Don’t have faith in Prop. A funding direction

B : sfexaminer – excerpt

Randy Shaw, in a Sept. 11 op-ed piece in The San Francisco Examiner, lauds Proposition A, the $500 million Transportation and Road Improvement Bond that funds desperately needed public-transit infrastructure improvement. Shaw says while voters know how Prop. A funds will be spent, that is not the case with Proposition B.

I beg to differ. Shaw reveals the hidden agenda of Prop. B’s surreptitious $22 million transfer of funds from needed services, police, parks, street cleaning, homeless programs and mental health service, while the language of Prop. A reveals less of its hidden agenda. Prop. A will cost more ($500 million plus $350 million in interest) in the long run than Prop. B.

Prop. A should be called the faith-based proposition because it does not specifically say how the funds are to be spent or what part of the funds will be allocated to the number of specific measures outlined in the bond. For instance, instead of using the more legally binding language of shall or will, the bond language is riddled with maybes. Ironically, the only time the words shall is used is in Section 10, page 8 when it comes time to pay off the bond. Part of the language: “For the purpose of paying the principal and interest on the bonds, the Board shall, at the time of fixing the general levy … collect annually each year until such bonds are paid.”

Examples of past propositions indicate how important the word shall is. These are state propositions 116 (1990 $2 billion state rail bond), 1B (2006 $20 billion state transportation bond) and 1A (2008 the state high-speed rail bond), as well as San Francisco Prop. B (2011 road and street maintenance bond). All of these bond measure not only used the term “shall be allocated,” but also made specific fund or parentage allocations to well-defined projects or programs.

As Shaw says in relation to Prop. B, “Why should voters approve a ballot initiative that raids other city department to give [the] SFMTA more money?” Ditto for Prop. A. Why should homeowners and their tenants pay over a 30-year period for a vaguely worded measure where the money might be spent for other projects other than the listed ones in the proposition (the overbudget cost for the Central Subway could be one).

Denise D’Anne is an environmentalist and political activist on the board of San Francisco Tomorrow and San Francisco Gray Panthers as well as the president of the Dance Mission board... (more)

The Case Against Prop A

Prepared by Save Muni – savemuni.com

Proposition A, a $500 million General Obligation transportation bond issue, will be on
the November 4th San Francisco ballot. The cost of Prop A including interest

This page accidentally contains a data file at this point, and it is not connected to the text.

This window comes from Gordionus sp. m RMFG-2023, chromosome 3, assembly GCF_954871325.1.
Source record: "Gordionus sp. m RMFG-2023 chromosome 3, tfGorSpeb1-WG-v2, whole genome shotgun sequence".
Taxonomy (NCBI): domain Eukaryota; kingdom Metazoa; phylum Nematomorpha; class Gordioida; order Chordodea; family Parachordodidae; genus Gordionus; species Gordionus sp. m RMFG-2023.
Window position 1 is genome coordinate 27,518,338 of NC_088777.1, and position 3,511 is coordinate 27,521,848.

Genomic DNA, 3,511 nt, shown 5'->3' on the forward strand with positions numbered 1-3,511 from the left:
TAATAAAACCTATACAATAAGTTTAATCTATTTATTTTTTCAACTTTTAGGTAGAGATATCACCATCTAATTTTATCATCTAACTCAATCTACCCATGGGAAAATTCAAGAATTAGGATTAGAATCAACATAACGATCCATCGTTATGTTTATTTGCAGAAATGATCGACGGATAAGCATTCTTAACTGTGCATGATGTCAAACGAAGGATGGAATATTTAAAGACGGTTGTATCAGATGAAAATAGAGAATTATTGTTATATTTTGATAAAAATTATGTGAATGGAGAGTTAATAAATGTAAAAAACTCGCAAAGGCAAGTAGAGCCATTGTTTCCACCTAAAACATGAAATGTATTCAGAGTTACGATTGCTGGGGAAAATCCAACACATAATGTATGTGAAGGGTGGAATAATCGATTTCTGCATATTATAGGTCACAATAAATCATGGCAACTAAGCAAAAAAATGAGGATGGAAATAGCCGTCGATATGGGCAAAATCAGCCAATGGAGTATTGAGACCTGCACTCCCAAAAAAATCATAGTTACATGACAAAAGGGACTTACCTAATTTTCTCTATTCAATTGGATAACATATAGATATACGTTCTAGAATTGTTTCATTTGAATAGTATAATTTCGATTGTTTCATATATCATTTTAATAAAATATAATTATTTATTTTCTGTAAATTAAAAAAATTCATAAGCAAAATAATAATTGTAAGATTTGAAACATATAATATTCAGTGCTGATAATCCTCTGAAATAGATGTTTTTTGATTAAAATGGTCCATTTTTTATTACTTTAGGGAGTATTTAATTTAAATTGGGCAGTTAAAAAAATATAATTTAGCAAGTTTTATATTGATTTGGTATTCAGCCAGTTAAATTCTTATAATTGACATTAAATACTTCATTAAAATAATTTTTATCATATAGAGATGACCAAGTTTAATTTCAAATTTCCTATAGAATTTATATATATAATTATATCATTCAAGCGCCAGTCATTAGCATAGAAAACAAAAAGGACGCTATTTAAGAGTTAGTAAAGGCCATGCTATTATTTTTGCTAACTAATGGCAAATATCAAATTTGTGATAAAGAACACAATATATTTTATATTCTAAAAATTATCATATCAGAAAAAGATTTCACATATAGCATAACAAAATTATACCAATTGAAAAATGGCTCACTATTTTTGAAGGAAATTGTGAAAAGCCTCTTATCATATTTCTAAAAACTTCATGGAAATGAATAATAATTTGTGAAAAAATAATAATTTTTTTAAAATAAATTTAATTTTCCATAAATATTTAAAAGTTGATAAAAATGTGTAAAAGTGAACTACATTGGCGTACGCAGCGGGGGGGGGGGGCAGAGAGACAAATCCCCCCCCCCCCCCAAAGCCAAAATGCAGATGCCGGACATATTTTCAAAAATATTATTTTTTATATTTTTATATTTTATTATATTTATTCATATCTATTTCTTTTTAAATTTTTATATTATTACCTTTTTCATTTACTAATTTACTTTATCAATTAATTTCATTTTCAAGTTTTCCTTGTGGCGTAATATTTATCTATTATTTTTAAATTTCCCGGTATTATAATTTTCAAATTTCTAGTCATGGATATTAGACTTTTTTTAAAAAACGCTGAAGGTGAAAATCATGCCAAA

payments would exceed $1 billion. This huge bond measure should be rejected.
Here’s why:

It Imposes a Large Tax Burden on San Francisco
taxpayers: Prop. A could result in significant hikes of property taxes and rents.

It Provides No Effective Oversight: There is no indication
in the Prop A Ordinance of who would be running the program or who would be
assuring effective oversight. Neither management nor oversight is defined.

Weasel Words: Unlike most bond issues, Proposition A does not allocate
dollar amounts to identified projects. Instead, the measure lists every transportation
category imaginable and then tells us that the projects “may include but are not
limited to the following….”. This language gives the SFMTA a virtual blank check.

Has the SFMTA Earned such Trust?

crowdedMuni
Throwing billions of dollars at this agency hasn’t worked in the past. Why should
things be any better this time?
In 1999 Prop E called for the SFMTA to keep its buses and trains on schedule at least
85% of the time. Today’s compliance rate is 60.6%. Despite the SFMTA’s sky high
annual budget ($978 million in 2013), Muni service has deteriorated. Since 2006, the
SFMTA has eliminated or reduced cross-town runs, slashed neighborhood and night
time service, eliminated 7 bus lines, shortened 22 lines and deferred vehicle
maintenance. If Prop A passes, its “Transit Effectiveness Program” (TEP) would make
additional cuts to pay for new service in selected “high-use” corridors.

SFMTA’s Cost-Control System is in shambles:
This is nothing new. In 2011 the SF Supervisors’ CRG Report concluded that the
SFMTA has been historically unable to meet its capital budgets. The cost of the
Central Subway has already soared from $647 million in November, 2003, to $1.6
billion today. According to a courageous whistle-blower and the Fed’s Oversight
Consultant, the SFMTA’s cost control system remains in disarray and its Central
Subway is headed for a major, as yet undisclosed additional overrun.

Slapped Together by Amateurs: Prop A’s “plan” is not a plan
at all. Instead of putting the most important things first, Prop A’s promoters promise to
spread funds around in response to the clamor of assorted special interest and
benefiting groups. Virtually no attention has been paid to:

  • bringing Muni service and vehicle maintenance up to standard
  • dealing with SF’s anticipated growth and the resulting strains on Muni
  • easing the peak period crush in the Market Street subway
  • putting SFMTA’s financial house in order
  • proceeding based upon an integrated citywide transportation program

A Better Way: San Francisco should tackle its serious transportation
problems seriously. $500 million in new transportation capital, if allocated prudently
and spent effectively, could result in many significant improvements. Before
launching a huge new spending program, let’s get it right. Vote No on Prop A. Tell
City Government to get its priorities straight and come back with a plan that works.
For more information, see: http://noontransportationbond2014.com

Prepared  SaveMuni

Download flyer: http://sfenuf.net/Media/NoOnA.pdf